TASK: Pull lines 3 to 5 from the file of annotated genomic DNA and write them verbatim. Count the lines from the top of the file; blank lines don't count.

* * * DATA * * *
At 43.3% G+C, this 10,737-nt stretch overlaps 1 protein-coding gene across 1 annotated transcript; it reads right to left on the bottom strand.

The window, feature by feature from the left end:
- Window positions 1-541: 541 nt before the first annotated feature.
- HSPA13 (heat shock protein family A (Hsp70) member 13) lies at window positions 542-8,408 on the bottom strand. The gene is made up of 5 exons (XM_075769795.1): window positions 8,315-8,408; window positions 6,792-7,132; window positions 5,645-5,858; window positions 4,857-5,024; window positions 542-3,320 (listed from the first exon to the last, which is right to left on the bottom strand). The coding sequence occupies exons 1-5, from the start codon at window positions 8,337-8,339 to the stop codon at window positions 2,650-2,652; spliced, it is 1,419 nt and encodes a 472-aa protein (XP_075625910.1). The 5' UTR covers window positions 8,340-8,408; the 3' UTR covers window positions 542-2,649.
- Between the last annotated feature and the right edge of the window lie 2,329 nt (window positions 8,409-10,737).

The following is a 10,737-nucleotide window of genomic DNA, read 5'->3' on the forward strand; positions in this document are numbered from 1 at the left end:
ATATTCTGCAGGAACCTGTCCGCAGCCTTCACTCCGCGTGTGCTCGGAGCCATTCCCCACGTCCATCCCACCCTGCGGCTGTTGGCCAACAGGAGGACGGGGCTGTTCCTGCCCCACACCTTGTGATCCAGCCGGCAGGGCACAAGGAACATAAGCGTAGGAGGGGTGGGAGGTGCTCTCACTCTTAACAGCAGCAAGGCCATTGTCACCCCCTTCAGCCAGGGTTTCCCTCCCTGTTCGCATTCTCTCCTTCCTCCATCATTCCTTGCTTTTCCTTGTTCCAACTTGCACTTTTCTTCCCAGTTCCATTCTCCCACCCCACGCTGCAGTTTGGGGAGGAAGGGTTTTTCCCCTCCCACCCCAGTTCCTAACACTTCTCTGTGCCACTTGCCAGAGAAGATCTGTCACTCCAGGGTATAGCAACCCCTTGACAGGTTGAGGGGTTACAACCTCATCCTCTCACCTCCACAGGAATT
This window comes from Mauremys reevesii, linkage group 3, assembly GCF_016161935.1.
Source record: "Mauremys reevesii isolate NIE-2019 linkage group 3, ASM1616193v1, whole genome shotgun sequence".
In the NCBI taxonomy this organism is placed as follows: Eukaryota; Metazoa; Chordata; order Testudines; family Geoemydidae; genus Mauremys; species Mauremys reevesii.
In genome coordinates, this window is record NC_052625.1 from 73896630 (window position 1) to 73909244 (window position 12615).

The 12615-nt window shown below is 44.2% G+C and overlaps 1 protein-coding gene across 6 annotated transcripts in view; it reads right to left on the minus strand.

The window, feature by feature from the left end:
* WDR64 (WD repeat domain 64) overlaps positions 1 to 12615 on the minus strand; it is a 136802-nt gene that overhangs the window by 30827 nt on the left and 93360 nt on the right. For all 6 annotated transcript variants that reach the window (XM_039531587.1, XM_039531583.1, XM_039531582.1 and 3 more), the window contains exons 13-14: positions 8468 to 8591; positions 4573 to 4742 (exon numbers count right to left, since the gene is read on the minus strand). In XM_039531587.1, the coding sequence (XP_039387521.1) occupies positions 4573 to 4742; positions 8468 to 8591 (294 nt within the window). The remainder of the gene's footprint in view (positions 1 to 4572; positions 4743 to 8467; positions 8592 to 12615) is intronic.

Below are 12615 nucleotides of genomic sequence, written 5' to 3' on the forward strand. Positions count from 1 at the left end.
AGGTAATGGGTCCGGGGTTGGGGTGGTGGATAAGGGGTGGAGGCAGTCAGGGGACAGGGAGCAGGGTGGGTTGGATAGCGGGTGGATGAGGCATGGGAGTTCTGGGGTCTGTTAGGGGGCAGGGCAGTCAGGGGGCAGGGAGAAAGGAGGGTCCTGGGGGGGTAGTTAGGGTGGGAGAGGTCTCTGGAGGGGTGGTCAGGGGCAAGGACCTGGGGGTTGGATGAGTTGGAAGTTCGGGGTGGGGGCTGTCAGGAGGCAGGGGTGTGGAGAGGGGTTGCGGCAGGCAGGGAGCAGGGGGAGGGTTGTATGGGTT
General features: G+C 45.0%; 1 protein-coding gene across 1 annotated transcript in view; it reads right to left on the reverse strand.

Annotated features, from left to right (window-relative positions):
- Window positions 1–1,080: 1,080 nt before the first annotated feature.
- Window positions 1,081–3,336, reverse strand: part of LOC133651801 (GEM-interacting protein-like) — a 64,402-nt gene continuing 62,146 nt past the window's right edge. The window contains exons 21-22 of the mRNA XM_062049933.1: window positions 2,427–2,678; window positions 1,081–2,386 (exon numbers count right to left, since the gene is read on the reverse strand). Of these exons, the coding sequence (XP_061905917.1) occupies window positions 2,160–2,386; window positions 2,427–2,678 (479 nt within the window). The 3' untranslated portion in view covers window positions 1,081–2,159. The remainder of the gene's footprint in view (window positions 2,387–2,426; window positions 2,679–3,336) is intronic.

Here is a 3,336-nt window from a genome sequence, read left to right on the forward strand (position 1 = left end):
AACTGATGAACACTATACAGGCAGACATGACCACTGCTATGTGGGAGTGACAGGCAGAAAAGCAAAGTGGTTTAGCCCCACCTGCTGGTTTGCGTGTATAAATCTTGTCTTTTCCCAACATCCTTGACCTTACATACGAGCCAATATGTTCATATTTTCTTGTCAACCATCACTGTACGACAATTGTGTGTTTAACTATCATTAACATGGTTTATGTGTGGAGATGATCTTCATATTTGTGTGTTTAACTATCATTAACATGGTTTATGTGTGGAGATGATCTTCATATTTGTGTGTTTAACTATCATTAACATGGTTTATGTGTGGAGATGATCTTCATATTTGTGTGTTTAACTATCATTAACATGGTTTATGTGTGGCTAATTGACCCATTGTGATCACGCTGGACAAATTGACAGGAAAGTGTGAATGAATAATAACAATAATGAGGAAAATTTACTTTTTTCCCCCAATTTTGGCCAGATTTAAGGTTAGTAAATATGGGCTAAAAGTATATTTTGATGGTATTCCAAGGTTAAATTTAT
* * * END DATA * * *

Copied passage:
- Window positions 1-541: 541 nt before the first annotated feature.
- HSPA13 (heat shock protein family A (Hsp70) member 13) lies at window positions 542-8,408 on the bottom strand. The gene is made up of 5 exons (XM_075769795.1): window positions 8,315-8,408; window positions 6,792-7,132; window positions 5,645-5,858; window positions 4,857-5,024; window positions 542-3,320 (listed from the first exon to the last, which is right to left on the bottom strand). The coding sequence occupies exons 1-5, from the start codon at window positions 8,337-8,339 to the stop codon at window positions 2,650-2,652; spliced, it is 1,419 nt and encodes a 472-aa protein (XP_075625910.1). The 5' UTR covers window positions 8,340-8,408; the 3' UTR covers window positions 542-2,649.
- Between the last annotated feature and the right edge of the window lie 2,329 nt (window positions 8,409-10,737).